Five key fights
Ali was 22 and still known as Cassius Clay when he took on
heavyweight world champion Sonny Liston for the first time on February
25, 1964 in Miami Beach, Florida.
Clay’s victory over Liston was, and still is, one of the
biggest upsets in boxing history. Clay, understandably, was
even more verbose than usual: “I am the greatest! I am the
greatest! I’m the king of the world!”
Ali beat Britain’s Joe Bugner in Kuala Lumpur, Malaysia in
Ali won a rematch with Frazier but arguably his finest hour
came later in 1974 when he fought George Foreman in the
‘Rumble in the Jungle’
Ali sprung from the ropes at the end of round eight and
floored Foreman with a stunning combination, becoming only
the second man in history to regain the world heavyweight
title, at the ripe old age of 32.
The brash, fast-talking challenger taunted Liston unceasingly in the
build-up to the bout, but few expected him to win.
Clay came out strong, using speed and footwork to his advantage
against the slower Liston. After the sixth round, Liston, who was
suffering from cuts and bruises under his eyes and an apparent injured
shoulder, announced he couldn't continue. Clay won the match by
technical knockout and then proclaimed to the world: "I am the
On May 25, 1965, Ali met Liston in a rematch in Lewiston, Maine.
Ali's first-round knockout victory remains one of the most controversial
results in boxing history.
Midway through the first round, Liston threw a left jab and Ali went
over it with a fast right, knocking the former champion down.
Liston went down on his back, rolled over and got to one knee, then
fell back again. Many in attendance didn't see the decisive blow --
dubbed by critics the "phantom punch" but called the "anchor punch" by
The scene was chaotic, with referee Jersey Joe Walcott struggling to
get Ali to a neutral corner and some confusion over the count.
Liston said he was hit by a "good, right-hand punch" but said he
could have continued had he heard the count clearly.
The original "Fight of the Century" at Madison Square Garden took
place on March 8, 1971. The $2.5 million payday for each fighter was the
largest for any entertainer or athlete at that time, and 50 countries
purchased rights to the telecast.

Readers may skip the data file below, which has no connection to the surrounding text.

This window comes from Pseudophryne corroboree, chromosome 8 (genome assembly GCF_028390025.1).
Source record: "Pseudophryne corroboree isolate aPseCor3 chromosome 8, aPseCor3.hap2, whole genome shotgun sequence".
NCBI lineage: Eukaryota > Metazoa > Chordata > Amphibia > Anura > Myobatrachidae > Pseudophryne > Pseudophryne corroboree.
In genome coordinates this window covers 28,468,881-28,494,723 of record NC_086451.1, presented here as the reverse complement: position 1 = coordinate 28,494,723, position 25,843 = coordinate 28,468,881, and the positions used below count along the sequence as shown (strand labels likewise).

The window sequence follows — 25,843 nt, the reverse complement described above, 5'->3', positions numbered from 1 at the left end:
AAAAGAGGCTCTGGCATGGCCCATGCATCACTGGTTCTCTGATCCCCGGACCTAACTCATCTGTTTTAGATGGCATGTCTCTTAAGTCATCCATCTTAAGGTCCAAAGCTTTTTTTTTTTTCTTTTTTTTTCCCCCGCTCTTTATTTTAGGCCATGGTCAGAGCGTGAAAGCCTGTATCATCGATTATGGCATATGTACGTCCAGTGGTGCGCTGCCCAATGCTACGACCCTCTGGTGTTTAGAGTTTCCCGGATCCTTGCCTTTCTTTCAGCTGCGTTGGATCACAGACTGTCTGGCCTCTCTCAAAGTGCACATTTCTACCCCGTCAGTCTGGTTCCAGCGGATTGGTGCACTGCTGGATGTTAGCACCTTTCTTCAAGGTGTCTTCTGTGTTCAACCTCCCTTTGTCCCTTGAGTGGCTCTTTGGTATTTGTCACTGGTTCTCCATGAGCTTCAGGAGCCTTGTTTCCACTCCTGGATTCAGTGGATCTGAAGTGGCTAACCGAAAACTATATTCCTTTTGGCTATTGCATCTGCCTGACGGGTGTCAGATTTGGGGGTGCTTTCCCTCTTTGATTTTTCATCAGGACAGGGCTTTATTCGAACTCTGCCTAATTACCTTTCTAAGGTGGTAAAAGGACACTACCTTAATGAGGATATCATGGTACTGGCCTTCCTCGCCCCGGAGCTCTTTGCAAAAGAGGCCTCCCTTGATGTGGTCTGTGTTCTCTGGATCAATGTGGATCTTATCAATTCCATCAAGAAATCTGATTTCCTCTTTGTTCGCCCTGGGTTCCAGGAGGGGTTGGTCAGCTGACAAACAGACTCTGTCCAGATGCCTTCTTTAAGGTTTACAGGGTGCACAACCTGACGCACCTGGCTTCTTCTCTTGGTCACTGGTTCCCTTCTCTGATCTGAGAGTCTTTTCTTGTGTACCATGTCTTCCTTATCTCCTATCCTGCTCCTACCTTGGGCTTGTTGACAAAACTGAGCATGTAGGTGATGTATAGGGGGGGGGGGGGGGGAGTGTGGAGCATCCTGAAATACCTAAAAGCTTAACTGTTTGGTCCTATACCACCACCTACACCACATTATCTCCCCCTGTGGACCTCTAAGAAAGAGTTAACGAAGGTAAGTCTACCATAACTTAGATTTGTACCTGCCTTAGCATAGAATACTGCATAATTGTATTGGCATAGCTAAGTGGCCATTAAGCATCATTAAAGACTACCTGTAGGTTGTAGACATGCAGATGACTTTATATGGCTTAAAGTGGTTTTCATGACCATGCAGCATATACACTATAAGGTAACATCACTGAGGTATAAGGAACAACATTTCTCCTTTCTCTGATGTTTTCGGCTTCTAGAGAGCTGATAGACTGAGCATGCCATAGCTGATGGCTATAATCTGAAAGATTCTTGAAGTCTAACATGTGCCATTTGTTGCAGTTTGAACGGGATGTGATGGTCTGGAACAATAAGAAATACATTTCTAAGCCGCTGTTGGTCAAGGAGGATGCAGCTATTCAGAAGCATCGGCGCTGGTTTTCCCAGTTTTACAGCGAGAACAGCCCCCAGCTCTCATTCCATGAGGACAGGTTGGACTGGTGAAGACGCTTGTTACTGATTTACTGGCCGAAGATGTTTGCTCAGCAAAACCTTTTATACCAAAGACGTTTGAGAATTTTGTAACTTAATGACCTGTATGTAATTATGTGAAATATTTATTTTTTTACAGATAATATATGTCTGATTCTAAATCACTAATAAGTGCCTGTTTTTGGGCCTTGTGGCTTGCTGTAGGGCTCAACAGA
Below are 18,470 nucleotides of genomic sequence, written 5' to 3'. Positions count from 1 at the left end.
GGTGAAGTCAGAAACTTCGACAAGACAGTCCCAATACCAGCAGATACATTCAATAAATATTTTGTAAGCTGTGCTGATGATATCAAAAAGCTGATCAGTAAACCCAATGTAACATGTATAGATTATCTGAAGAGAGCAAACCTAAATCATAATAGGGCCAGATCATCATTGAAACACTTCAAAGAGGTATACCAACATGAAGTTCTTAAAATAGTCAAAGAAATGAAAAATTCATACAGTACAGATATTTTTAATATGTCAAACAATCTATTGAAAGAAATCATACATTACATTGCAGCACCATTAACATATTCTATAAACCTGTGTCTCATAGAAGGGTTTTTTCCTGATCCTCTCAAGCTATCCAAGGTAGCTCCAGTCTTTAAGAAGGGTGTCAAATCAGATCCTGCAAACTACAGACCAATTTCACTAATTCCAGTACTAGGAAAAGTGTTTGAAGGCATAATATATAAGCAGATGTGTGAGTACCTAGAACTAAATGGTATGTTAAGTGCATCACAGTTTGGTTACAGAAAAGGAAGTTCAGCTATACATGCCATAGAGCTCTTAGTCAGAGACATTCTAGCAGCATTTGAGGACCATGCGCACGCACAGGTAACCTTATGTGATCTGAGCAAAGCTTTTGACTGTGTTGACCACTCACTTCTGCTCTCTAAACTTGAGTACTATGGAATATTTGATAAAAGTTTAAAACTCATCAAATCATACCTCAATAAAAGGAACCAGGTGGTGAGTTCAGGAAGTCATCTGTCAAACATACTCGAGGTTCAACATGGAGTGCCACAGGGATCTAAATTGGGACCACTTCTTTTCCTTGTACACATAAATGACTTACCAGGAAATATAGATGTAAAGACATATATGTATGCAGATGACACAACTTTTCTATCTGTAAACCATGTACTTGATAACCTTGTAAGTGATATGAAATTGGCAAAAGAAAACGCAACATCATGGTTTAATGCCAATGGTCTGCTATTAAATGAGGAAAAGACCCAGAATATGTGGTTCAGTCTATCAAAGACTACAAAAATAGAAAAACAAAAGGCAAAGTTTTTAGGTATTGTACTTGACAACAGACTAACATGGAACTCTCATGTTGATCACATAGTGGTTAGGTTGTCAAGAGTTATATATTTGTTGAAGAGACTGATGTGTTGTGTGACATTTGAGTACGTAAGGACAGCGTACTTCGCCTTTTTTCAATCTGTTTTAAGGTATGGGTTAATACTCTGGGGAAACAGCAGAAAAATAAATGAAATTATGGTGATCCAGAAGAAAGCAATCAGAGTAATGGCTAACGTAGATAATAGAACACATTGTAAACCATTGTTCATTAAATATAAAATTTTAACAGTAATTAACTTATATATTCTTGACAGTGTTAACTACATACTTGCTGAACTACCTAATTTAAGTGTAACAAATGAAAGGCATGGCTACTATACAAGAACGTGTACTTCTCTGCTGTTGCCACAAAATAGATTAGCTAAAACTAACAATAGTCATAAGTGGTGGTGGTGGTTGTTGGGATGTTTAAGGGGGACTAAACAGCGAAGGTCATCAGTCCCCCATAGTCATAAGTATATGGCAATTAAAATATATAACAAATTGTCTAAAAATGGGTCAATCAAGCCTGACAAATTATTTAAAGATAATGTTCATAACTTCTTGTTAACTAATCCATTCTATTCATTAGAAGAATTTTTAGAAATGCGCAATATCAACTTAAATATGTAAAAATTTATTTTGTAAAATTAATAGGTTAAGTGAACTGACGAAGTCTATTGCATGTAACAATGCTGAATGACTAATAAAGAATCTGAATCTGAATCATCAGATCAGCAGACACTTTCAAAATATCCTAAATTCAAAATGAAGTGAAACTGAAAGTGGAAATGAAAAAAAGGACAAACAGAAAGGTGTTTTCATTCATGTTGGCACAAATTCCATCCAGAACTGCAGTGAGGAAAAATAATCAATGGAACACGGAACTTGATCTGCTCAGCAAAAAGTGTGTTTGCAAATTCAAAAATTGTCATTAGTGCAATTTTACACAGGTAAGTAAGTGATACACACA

The fight more than lived up to the hype, with Ali dominating the
first three rounds with punishing jabs that marked Frazier's face.
Frazier began to take control in the fourth with a spate of left
hooks and body blows. In the 11th Frazier caught Ali, backed into a
corner, with a crushing left hook that almost floored him.
Ali survived and fought well over the next three rounds. Early in the
15th, Frazier put Ali down with another left hook. Ali, his jaw swollen,
rose quickly and stayed on his feet amid a hail of blows, but Frazier
retained the title with a unanimous decision, handing Ali his first
Rumble in the Jungle
Ali became the second fighter ever, after Floyd Patterson, to regain
the heavyweight world title when he knocked out George Foreman in the
eighth round in Kinshasa, Zaire, on October 30, 1974.
Ali came out dancing, and Foreman, feared for his punching power and
sheer physical presence, went right at him. Early in the second round,
Ali went to the ropes and covered up, letting Foreman swing away --
later dubbing the strategy the "rope a dope".
In the eighth, Ali landed a final combination, a left hook that
pulled Foreman's head up so Ali could nail him with a hard right that
sent Foreman staggering back and down. He couldn't rise before the count
and the fight was over.
Thrilla in Manilla
Ali was in a lighthearted mood in the build-up to the third
installment of his rivalry with Frazier, who was thought to be washed up
after a devastating loss to Foreman.
But Ali's taunting of Frazier as a "ugly, dumb gorilla" and "White
Man's Champion" infuriated Frazier, who trained with grim intensity for
the October 1, 1975 fight.
When Ali came out fast with a flurry of combinations, Frazier pushed
forward through the punishment and as Ali tired, Frazier stepped his
attack with damaging left hooks.
Frazier dominated the middle rounds, but began to tire in the 10th
and Ali started to turn the tide.
In the 11th, Ali connected with a series of speedy combinations that
left Frazier's eyes all but swollen shut. Frazier's trainer Eddie Futch
stopped the fight between the 14th and 15th rounds, over the objections
of Frazier, who was hailed by Ali as "the greatest fighter in the world
-- next to me." (AFP)